3

In the language used by footy (Australian football) commentators the word "copped" is frequent. For instance, if a player gets knocked on the head, say, then the sentence might be "player X copped one". I never heard this expression in Britain or the USA. Is it a specifically Australian word? And where does it come from?

  • What research have you attempted prior to asking here? What results have you gathered that were unconclusive? – SrJoven Oct 22 '14 at 11:39
4

It's used quite a lot in British English. The verb "cop":

1.1 Incur (something unwelcome):
 ‘England’s captain copped most of the blame’

In your context, you could say "Player A copped a knock on the head".

Interestingly, you can also receive something welcome by "copping" it:

I copped myself a bottle of champagne in the raffle

Regarding etymology:

early 18th century (as a verb): perhaps from obsolete cap 'arrest', from Old French caper 'seize', from Latin capere

  • In the US one would "cop a plea" when confessing to a crime. I suppose it originally meant accepting a plea bargain and so matched the above sense, but that sense has been largely lost, I suspect. – Hot Licks Oct 22 '14 at 12:14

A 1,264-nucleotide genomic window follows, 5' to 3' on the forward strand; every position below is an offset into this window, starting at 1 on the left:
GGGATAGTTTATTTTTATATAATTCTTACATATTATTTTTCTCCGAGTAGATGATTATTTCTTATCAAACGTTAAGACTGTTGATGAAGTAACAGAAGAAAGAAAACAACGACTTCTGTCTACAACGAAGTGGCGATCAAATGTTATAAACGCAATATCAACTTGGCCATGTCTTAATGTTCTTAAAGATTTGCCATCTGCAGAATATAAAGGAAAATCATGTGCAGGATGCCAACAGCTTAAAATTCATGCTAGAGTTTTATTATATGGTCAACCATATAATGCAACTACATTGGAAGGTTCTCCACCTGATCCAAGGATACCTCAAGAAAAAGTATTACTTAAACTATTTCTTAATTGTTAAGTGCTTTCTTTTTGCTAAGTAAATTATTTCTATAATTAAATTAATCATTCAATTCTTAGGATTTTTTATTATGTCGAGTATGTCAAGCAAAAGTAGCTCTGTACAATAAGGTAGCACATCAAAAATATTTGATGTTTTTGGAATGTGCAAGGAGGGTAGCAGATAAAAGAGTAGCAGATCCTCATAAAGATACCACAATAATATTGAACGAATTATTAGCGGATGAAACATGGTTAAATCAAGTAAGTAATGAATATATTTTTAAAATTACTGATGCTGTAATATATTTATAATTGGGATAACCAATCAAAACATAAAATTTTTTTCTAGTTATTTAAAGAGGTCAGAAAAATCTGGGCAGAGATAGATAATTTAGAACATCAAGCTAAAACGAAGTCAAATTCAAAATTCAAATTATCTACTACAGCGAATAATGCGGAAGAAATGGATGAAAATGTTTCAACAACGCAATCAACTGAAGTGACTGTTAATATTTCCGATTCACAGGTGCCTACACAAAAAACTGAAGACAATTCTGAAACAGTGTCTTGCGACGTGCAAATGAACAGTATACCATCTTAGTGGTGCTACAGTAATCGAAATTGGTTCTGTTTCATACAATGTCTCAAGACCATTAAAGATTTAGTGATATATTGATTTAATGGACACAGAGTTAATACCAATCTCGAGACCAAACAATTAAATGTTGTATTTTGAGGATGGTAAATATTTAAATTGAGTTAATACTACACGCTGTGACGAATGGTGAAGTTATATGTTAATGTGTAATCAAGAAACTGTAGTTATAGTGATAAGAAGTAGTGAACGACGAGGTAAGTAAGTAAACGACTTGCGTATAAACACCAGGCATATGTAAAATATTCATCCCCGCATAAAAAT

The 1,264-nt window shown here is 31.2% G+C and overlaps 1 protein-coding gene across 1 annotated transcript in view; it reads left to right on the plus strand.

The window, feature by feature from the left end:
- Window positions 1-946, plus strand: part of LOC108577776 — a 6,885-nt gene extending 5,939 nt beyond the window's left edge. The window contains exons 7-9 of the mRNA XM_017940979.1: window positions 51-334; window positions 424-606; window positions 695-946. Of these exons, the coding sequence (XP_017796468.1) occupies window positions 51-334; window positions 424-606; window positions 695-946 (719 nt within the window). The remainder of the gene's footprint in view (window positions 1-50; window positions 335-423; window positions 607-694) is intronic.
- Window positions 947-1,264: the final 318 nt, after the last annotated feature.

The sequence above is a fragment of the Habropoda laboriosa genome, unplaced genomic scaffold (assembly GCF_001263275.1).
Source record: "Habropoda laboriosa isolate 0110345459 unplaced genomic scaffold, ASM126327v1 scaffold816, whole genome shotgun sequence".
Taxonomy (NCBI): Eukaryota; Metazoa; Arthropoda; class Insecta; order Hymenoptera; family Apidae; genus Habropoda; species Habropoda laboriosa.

• Cop a feel is also strange expression – mplungjan Oct 22 '14 at 12:20
  • It basically just means take. It's that simple. – Fattie Oct 22 '14 at 16:53
  • This is also why police are called cops or coppers. – phoog Sep 26 '15 at 6:23
-1

Back in colonial times before the late 1800s andFederation , when Australia wasGoverned and policed by the corrupt New South Wales Corps (a.k.a. The Rum Corps) Rum Corps was comprised of .....Due to the remoteness and unpopularity of the posting, the New South Wales Corps were composed of officers on half pay, troublemakers, soldiers paroled from military prisons, and those with few prospects who were gambling on making a life for themselves in the new colony. The colony, like many British territories at the time, was short of coins, and rum soon became the medium of trade. The officers of the Corps were able to use their position and wealth to buy all the imported rum and then exchange it for goods and labour at very favourable rates, thus earning the Corps the nickname "The Rum Corps". By 1793 stills were being imported and grain was being used to make rum, exacerbating the shortage of grain. These extremely corrupt militia / early police were renowned for dishing out there form of punishment to convicts & settlers alike eventually leading to terms like -... I copped a beating from the bastard rum corps ( other Nickname(s)for the Rum Corps were ; Botany Bay Rangers, Rum Puncheon Corps, The Condemned ). Or - ... I copped one in the goolies , thanks to thepuncheon corps` .

Your Answer

By clicking “Post Your Answer”, you agree to our terms of service, privacy policy and cookie policy

Not the answer you're looking for? Browse other questions tagged or ask your own question.